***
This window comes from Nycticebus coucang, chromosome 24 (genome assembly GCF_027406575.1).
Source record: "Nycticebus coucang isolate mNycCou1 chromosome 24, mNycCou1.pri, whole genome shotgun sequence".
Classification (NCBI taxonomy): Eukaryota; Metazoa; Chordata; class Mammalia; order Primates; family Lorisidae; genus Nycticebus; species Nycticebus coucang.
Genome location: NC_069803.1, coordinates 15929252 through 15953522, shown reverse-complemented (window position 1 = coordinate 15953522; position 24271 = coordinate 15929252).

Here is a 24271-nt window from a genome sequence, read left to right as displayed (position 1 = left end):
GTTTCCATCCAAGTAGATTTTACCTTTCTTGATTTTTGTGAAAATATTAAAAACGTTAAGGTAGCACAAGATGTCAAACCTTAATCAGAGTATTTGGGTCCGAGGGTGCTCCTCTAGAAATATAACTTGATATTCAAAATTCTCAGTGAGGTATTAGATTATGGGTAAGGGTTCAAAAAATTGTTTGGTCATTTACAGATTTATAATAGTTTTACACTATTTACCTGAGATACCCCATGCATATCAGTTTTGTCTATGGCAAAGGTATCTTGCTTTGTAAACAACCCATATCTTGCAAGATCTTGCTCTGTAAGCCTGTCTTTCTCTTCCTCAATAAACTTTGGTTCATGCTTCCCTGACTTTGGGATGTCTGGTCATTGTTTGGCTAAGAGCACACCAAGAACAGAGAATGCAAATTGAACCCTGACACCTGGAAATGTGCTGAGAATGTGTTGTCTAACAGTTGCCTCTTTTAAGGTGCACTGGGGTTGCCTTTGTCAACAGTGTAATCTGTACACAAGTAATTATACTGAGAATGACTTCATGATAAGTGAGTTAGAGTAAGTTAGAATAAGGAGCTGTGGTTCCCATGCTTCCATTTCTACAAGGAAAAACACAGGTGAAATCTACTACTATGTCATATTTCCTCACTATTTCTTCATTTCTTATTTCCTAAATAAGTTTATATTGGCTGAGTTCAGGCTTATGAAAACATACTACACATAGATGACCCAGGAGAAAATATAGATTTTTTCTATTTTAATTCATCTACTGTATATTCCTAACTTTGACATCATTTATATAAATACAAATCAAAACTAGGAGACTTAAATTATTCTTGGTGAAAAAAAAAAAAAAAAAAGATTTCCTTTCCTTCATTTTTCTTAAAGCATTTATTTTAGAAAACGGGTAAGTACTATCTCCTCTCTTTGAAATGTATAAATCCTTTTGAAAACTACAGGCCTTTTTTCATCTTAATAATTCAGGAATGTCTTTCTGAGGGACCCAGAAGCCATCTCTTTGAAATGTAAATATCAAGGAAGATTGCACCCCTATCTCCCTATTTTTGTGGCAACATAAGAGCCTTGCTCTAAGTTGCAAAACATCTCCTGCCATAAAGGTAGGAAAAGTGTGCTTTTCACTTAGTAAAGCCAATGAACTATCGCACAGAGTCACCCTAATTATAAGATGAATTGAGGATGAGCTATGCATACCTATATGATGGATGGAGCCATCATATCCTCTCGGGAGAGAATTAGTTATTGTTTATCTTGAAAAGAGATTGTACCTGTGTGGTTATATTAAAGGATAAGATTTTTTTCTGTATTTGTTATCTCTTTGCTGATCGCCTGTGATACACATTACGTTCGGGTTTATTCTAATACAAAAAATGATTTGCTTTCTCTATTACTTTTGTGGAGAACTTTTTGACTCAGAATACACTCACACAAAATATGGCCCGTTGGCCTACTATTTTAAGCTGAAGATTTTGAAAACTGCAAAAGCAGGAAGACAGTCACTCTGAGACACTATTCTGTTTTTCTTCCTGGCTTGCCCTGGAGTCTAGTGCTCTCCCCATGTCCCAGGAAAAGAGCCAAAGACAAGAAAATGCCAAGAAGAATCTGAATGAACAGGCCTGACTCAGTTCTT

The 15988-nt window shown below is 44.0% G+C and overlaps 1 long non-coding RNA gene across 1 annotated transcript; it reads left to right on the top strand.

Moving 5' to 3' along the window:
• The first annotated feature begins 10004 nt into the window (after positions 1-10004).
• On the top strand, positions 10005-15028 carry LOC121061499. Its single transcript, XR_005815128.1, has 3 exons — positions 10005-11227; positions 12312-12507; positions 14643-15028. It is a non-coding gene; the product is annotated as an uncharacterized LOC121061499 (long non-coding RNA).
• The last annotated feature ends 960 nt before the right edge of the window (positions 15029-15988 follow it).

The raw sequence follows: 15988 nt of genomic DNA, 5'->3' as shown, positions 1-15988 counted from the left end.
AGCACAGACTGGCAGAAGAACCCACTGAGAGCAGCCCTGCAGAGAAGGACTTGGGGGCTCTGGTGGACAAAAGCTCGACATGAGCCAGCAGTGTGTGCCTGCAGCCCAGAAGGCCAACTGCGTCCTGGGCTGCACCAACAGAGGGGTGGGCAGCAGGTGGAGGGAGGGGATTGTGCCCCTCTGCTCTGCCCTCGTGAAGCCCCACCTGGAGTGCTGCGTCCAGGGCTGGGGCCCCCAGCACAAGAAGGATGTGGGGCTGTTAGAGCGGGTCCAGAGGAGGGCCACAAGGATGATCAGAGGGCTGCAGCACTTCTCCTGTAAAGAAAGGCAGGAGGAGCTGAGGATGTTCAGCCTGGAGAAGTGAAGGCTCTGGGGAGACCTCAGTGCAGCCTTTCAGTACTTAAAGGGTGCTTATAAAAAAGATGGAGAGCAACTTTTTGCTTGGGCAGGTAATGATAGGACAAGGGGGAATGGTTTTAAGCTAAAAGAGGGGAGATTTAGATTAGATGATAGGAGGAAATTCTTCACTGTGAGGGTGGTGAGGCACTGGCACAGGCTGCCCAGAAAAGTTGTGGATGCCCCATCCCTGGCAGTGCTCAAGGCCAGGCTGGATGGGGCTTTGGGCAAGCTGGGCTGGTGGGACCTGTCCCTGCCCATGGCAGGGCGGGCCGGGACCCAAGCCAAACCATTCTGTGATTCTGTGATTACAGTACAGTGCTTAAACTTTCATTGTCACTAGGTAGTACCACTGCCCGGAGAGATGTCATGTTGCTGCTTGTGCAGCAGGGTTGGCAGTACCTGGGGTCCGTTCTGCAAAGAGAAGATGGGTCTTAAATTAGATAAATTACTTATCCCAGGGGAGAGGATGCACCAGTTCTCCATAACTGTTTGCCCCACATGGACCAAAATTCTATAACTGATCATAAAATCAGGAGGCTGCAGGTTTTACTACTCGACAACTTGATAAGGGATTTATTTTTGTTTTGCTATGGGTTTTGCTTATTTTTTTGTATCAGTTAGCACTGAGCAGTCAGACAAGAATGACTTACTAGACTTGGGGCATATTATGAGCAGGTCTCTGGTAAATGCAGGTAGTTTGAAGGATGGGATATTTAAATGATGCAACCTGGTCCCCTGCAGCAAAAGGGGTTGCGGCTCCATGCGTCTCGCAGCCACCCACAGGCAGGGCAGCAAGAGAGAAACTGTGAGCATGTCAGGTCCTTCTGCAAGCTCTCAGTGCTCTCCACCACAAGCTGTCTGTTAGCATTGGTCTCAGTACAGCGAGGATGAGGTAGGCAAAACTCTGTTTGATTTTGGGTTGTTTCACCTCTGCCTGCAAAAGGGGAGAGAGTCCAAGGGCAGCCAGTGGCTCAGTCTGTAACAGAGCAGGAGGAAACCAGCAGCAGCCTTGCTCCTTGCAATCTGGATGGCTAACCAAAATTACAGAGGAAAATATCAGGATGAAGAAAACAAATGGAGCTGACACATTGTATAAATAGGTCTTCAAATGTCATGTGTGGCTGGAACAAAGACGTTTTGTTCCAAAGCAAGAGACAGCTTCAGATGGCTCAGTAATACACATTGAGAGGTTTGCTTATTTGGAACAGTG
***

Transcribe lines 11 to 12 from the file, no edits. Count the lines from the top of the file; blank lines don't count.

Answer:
• The last annotated feature ends 960 nt before the right edge of the window (positions 15029-15988 follow it).

The raw sequence follows: 15988 nt of genomic DNA, 5'->3' as shown, positions 1-15988 counted from the left end.